The HMO rep was already indignant that the team would have to pay for a doctor and had me sign various forms exonerating the team from any liability. I had to sign, or risk losing my meagre pension. The HMO rep had more power than the coach. He tucked the documentation in his bizsac, authorized the doc to provide laser surgery and spoke into his comphone. A few minutes later a nurse’s aide entered and properly identified herself according to guild requirements. “Hello. I’m nurse’s aide Felicity, guild registration number 672, reporting for assignment. The HMO rep gave her the care restrictions. While she listened attentively I had a chance to look her over. She was tall, about 5’9”, with an athlete’s body and looked as if she could handle any kind of emergency thrown at her. She was around thirty years old, but her untroubled face, bright blue eyes and blonde hair cut in the short lezzie style made her seem much younger. I had worse caregivers over the years.

Nurse Felicity looked at me reassuringly while she drew a hypo. The HMO rep hovered fretfully and verified that she used the minimum Demerol dose. He was beginning to annoy me almost as much as my aching leg. The injection started to take effect and although it didn’t remove the pain, it made it bearable. I had nothing else to do while I waited for the doc, so I began to take stock of myself. I was a thirty-eight year old professional ballplayer with a body going on sixty. I had lasted years longer than most players because I still looked young on camera, the prime career determinant now that ball games were no longer played in front of live audiences. If I recovered from this injury, if another team wanted me, if a little hair dye could fool the judgmental camera, I might eke out another marginal season. After that I didn’t know what else I could do.

It felt like centuries ago when I graduated from George W. Bush High School, in Amarillo, Texas, as a star football, baseball and basketball player. I wasn’t college material because of poor academic performance, so I opted for a professional sports career. Fortunately the pro teams will take anyone who can play well enough, despite the lip service they pay about the necessity for education. Then I made the most intelligent decision of my life. I knew even then that I couldn’t do much besides play ball, so I chose baseball, because it was less of a contact sport than football or basketball. I thought I might be able to extend my career longer, if I didn’t get knocked around every time I played. It turned out to be the smartest move I ever made.

I didn’t often think about the past. I had some good years as a right fielder, including five with the Hiroshima Dragons. I had been very popular with the local fans, who easily recognized a distinct American from afar. My only regret was that I didn’t learn Japanese so I could talk to people. It would have been fun to jabber away in their language, but I never could remember enough words. I did like their manners. They still showed some respect for others. I would have stayed in Japan for the rest of my career, but they got a younger, faster token American. After that I came back home and moved from team to team, sometimes on the field, sometimes on the bench. I hung on when younger and better players were cut, because I could play any outfield position and first base in an emergency. It also helped that I could still manage to hit close to .250.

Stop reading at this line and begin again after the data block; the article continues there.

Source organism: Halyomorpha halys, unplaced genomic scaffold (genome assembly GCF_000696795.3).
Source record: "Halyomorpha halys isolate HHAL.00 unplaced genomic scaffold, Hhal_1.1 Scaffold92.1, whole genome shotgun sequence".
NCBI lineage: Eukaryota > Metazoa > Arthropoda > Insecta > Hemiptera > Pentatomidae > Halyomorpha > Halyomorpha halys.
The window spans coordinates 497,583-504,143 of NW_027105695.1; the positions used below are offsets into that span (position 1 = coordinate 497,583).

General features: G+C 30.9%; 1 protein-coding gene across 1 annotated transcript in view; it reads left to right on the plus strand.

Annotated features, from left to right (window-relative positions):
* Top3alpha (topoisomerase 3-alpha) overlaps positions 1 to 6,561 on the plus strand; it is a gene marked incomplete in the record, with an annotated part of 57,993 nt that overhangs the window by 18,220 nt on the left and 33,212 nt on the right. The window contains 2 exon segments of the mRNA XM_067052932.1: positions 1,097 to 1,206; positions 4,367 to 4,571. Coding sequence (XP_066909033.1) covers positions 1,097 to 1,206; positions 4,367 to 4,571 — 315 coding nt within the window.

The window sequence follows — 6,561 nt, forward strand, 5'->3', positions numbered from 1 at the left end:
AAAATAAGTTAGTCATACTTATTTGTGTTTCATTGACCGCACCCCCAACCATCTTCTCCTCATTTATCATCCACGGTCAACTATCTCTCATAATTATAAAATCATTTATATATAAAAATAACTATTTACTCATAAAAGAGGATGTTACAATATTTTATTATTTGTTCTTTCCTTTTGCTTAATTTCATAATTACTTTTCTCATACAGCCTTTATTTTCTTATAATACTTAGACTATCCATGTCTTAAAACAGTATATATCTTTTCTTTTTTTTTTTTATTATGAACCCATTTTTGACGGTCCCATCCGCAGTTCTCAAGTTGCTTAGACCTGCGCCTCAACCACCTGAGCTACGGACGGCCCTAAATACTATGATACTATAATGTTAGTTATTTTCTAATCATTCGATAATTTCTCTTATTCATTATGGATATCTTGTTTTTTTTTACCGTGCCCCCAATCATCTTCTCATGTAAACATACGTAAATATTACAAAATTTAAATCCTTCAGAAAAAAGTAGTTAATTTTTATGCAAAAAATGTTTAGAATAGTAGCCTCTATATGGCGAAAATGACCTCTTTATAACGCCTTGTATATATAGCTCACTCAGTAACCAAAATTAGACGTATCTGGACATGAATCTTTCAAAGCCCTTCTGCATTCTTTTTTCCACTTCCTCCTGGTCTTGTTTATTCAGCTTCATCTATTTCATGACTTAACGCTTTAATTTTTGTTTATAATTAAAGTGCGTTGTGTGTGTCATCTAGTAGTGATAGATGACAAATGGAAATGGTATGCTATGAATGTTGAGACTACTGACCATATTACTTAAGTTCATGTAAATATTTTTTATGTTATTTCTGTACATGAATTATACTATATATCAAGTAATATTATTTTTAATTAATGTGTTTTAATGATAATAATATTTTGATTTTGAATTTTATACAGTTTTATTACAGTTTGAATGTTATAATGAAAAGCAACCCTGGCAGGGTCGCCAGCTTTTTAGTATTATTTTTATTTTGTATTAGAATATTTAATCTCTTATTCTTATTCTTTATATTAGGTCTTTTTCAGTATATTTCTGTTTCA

So here I was in a grubby med-centre with at least a season ending injury, probably a career sign off, with no ideas for the future. I didn’t have a nest egg. I never managed to save, despite a meagre life style. I was an ancient journeyman in a young profession, without name or fame that could be traded in for civilian security. I had no skills, no credentials and no experience, except as a marginal pro ballplayer. I wouldn’t even be desirable in a low life sports bar, because I lacked sufficient celebrity. I guess I had to start thinking about what to do with my life, but I wasn’t well-equipped for making a life plan. Too many years of just being a hit and fetch ball dog had worn away most of my thought process. I sort of accepted whatever came along, without worrying too much about the future.

Nurse Felicity brought me back to the present with a gentle pat. “We’re ready for surgery now.” She lifted me onto the gurney with surprising ease and wheeled me to the laser room. Despite all my injuries over the years that included broken fingers, toes, sprains, strains, as well as innumerable aches, pains and other ailments, I never required surgery. I was scared and it showed. Nurse Felicity crooned soothing sounds that were supposed to reassure me. The HMO rep kept getting in my face, babbling about how grateful I should be for receiving generous extra contract services. All I wanted to do was look at strong, shapely nurse Felicity, but the HMO rep kept blocking my view. I couldn’t insult him because he controlled health benefits, so I drifted into a fantasy, where I picked up my tungsten bat, swung for the fence and blasted the chub’s head clean out of the ball park…. I idly wondered why they called it a ball park.